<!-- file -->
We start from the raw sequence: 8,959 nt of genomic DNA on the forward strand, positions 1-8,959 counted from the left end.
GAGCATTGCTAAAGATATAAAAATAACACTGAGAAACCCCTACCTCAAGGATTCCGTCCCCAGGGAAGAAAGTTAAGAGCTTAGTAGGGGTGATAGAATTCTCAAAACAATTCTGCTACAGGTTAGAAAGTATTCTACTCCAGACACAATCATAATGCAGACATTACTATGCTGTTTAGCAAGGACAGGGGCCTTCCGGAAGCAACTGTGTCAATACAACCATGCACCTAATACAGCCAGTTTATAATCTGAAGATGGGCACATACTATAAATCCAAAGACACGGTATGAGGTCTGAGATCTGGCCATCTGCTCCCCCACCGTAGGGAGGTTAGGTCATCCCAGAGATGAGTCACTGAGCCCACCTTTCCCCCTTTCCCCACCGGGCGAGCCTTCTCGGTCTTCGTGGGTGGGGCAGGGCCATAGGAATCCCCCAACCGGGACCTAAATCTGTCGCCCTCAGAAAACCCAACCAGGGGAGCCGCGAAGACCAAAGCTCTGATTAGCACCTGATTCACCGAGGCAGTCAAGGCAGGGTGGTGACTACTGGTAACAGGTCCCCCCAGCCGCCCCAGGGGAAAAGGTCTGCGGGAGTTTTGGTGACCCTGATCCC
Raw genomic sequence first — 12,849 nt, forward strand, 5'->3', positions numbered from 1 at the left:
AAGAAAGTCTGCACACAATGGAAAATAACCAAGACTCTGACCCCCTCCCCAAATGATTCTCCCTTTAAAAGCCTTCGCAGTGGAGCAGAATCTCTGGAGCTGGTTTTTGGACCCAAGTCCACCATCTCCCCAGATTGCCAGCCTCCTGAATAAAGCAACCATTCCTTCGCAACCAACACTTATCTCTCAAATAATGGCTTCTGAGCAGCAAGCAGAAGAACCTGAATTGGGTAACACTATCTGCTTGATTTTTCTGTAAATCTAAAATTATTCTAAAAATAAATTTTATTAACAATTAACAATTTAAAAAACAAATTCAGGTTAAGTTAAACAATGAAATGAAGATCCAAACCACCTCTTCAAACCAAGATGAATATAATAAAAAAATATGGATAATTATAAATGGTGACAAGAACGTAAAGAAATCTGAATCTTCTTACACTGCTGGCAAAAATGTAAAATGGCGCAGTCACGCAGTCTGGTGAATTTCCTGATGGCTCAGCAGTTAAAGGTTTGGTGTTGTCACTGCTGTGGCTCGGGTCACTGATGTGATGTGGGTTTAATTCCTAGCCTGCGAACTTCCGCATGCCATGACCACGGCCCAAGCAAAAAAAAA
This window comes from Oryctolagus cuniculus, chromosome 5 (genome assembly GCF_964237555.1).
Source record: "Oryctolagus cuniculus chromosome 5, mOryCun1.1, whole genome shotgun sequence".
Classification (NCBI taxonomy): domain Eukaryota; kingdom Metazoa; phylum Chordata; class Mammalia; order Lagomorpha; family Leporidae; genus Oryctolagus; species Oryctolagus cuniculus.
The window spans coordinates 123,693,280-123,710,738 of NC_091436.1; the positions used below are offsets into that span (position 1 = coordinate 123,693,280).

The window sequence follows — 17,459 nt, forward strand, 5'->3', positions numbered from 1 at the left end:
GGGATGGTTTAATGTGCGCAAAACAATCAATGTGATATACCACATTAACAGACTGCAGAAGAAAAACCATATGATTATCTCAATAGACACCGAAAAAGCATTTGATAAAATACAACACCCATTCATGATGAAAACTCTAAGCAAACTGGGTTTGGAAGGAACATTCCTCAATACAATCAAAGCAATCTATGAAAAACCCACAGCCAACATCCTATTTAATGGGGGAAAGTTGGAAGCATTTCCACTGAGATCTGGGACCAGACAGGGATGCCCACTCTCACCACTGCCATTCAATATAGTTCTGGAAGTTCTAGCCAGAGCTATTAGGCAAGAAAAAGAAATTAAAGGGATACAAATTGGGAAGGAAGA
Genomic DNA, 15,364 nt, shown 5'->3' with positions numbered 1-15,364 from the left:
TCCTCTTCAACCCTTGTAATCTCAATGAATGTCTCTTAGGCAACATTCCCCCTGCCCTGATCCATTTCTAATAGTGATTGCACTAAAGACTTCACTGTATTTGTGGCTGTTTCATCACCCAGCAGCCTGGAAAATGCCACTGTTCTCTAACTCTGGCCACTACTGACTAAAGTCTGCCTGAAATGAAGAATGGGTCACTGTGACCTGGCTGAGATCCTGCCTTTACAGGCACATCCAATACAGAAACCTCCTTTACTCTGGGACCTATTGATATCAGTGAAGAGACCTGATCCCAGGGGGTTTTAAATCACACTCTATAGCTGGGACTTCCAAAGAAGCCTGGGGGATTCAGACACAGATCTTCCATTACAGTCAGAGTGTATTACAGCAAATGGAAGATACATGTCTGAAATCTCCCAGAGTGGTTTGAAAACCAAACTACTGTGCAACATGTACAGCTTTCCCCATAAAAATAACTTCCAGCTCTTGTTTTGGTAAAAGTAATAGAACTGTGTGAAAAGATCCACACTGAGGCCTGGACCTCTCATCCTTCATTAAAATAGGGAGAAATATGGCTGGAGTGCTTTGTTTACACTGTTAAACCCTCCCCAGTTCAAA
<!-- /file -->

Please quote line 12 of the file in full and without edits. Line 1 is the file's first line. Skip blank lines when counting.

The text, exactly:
TCCTCTTCAACCCTTGTAATCTCAATGAATGTCTCTTAGGCAACATTCCCCCTGCCCTGATCCATTTCTAATAGTGATTGCACTAAAGACTTCACTGTATTTGTGGCTGTTTCATCACCCAGCAGCCTGGAAAATGCCACTGTTCTCTAACTCTGGCCACTACTGACTAAAGTCTGCCTGAAATGAAGAATGGGTCACTGTGACCTGGCTGAGATCCTGCCTTTACAGGCACATCCAATACAGAAACCTCCTTTACTCTGGGACCTATTGATATCAGTGAAGAGACCTGATCCCAGGGGGTTTTAAATCACACTCTATAGCTGGGACTTCCAAAGAAGCCTGGGGGATTCAGACACAGATCTTCCATTACAGTCAGAGTGTATTACAGCAAATGGAAGATACATGTCTGAAATCTCCCAGAGTGGTTTGAAAACCAAACTACTGTGCAACATGTACAGCTTTCCCCATAAAAATAACTTCCAGCTCTTGTTTTGGTAAAAGTAATAGAACTGTGTGAAAAGATCCACACTGAGGCCTGGACCTCTCATCCTTCATTAAAATAGGGAGAAATATGGCTGGAGTGCTTTGTTTACACTGTTAAACCCTCCCCAGTTCAAA